Social Movements' Friend and Foe, From Wall Street to Tahrir Square


Tahrir Square, February 9, 2011. Photo source.

This article was co-authored with Jessica Wyndham, a human rights lawyer.

As we mark Human Rights Day 2011 on December 10, it is impossible to ignore a clear theme that has emerged during the year -- the use, misuse and abuse of technology in support and in violation of human rights. While innovative means exist to apply technology to promote human rights, there are serious questions about the legitimate role of government in restricting access to some technological advances as well as the obligation to prevent the development and/or misuse of potentially repressive technologies. This is problematic when it comes to dual use technologies, such as those used in the military. Mobile devices that have played a key role in freedom of speech, as "friend," through Twitter and Facebook can also be used by authorities, as "foe," to locate the caller to arrest or intimidate them. Preventing "misuse" and supporting regulation of technologies is appropriate, but preventing technology "development" is another matter.

When the members of the United Nations joined together to adopt the Universal Declaration of Human Rights on December 10, 1948, a new world order was envisioned. Sovereign nations would no longer have the freedom to persecute their own citizens with impunity. Sovereignty meant responsibility, including the responsibility to realize the human rights of all persons as recognized in the Universal Declaration, including the rights to vote and to a fair trial, as well as the rights to education, to health and to share in scientific advancement and its benefits.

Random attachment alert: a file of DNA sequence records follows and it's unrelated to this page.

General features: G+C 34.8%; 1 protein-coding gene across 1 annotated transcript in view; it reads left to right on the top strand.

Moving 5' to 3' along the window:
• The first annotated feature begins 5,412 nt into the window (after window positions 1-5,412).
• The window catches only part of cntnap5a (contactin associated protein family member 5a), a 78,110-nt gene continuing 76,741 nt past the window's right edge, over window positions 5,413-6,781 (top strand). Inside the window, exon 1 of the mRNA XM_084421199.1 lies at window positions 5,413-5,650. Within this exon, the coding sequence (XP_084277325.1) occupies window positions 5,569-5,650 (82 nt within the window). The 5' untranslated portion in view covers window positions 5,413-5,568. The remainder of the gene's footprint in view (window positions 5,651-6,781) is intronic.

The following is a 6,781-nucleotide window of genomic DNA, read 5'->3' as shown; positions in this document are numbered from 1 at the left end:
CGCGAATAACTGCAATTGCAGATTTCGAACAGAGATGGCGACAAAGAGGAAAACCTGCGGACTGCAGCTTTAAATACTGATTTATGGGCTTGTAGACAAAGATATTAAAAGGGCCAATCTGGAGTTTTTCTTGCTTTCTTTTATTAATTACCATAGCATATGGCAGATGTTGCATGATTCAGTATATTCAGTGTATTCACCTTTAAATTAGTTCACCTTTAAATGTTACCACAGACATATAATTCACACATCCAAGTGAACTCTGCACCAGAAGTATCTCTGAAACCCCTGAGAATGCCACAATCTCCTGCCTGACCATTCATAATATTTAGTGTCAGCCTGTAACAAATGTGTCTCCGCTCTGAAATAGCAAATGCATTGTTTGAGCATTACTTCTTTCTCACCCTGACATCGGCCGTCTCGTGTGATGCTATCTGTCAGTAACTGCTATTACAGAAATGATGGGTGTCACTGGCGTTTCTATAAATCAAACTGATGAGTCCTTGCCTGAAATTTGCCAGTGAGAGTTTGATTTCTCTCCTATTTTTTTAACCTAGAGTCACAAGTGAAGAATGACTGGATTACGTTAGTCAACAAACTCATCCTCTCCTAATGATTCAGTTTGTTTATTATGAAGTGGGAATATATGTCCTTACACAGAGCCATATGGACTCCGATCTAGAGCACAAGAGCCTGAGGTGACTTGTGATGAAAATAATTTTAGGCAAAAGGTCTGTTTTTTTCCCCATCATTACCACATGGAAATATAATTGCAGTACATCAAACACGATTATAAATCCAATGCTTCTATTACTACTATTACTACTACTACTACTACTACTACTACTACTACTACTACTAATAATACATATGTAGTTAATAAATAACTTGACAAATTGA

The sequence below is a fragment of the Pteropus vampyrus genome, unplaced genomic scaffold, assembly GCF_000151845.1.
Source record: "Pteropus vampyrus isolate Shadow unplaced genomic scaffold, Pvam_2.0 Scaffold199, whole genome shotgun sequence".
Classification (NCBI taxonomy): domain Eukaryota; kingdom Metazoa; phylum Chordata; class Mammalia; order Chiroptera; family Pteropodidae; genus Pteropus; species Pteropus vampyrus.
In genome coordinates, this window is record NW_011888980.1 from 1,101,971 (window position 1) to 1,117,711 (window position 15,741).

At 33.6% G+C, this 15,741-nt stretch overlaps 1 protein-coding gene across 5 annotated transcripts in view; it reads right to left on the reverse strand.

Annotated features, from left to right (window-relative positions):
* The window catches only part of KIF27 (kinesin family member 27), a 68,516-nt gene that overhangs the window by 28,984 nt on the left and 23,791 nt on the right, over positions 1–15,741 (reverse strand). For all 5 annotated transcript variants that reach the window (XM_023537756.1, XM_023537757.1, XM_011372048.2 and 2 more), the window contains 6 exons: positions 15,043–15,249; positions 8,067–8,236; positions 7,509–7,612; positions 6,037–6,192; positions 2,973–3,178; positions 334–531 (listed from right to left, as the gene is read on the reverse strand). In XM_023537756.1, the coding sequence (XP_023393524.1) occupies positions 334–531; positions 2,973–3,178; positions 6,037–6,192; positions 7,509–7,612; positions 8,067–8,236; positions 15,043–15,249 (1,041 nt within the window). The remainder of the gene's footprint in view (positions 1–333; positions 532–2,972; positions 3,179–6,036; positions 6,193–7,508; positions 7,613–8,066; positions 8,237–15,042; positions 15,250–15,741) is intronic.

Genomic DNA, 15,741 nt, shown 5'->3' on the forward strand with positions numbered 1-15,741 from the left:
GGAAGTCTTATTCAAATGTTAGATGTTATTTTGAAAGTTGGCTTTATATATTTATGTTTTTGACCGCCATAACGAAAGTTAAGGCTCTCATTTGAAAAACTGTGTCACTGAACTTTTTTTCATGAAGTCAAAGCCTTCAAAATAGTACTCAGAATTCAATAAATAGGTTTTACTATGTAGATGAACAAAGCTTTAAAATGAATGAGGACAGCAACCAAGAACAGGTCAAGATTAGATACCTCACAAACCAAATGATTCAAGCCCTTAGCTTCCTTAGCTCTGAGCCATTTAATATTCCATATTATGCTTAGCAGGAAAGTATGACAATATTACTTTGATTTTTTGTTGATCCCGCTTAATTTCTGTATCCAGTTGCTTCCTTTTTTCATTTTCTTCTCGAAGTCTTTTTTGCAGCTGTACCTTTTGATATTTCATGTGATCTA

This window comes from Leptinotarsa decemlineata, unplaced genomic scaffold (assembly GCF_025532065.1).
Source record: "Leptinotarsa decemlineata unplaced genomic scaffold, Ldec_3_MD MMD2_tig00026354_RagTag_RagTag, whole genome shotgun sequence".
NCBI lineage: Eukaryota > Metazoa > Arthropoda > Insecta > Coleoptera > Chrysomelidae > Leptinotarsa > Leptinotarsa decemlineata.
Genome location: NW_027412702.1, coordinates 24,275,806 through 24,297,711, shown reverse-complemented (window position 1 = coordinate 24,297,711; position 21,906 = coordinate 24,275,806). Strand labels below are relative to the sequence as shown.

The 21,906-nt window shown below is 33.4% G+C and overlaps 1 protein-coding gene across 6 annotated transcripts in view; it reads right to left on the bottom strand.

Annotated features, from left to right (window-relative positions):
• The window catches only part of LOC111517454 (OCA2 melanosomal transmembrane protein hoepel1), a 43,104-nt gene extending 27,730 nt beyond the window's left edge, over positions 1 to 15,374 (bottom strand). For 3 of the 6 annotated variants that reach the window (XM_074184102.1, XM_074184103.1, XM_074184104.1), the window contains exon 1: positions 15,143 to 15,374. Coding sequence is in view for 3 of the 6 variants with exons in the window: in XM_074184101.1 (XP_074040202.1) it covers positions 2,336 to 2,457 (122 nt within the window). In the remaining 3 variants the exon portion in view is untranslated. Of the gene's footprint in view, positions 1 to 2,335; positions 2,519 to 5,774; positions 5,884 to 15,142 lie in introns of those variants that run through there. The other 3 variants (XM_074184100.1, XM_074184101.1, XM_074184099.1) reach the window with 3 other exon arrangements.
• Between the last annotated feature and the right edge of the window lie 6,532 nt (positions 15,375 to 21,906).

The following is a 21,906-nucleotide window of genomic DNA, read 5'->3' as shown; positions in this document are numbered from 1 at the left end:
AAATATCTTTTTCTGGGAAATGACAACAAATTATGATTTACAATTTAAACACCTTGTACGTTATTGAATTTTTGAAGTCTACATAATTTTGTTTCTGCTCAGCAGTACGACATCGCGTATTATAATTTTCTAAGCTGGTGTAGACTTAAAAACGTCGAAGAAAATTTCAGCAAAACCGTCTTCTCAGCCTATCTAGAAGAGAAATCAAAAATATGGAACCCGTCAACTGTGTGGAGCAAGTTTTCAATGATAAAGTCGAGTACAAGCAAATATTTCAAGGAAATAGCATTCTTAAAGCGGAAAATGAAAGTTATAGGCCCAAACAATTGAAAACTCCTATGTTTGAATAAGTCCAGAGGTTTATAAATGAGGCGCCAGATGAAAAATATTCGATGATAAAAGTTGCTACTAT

There is a tension in relying on governments to ensure the realization of human rights when human rights can imply limitations on government action and can form the basis for challenging government legitimacy. This tension was evident early this year when Egypt and Libya shut down the internet when social media and other tools of mass communication were used to fuel and facilitate a widespread protest movement. Control of potential and actual civil disturbances was also the justification used in San Francisco when the authorities temporarily shut down cell phone use in the BART system to hamper the organization of a civil protest and for the use of long-range acoustic devices in New York to disperse Occupy Wall Street protesters.

New technological developments and applications can facilitate the exercise of human rights by providing a means of sharing information widely through the Internet, by allowing the documentation of human rights abuses through geospatial technologies, or by strengthening healthcare services in remote parts of the world through the use of mobile health technologies, among other examples.

The events of this year, however, highlight some of the challenges posed by the development and application of technologies. Addressing these challenges will require an open dialogue on such questions as: are there legitimate limits that can be placed on the use of technological tools? If so, how do you define those limits and what recourse does the citizenry have if governments exceed these limits? What is the role of government in monitoring, preventing and mitigating the risks associated with the use of technologies, particularly dual-use technologies that may have a legitimate military function but which may be used against civilians?

As we mark Human Rights Day 2011, we must recommit ourselves to realizing the vision of the drafters of the Universal Declaration of Human Rights who believed in the responsibility of sovereign governments to ensure the basic human rights of all peoples without discrimination or distinction.

This article was published on December 8, 2011 at The Huffington Post.


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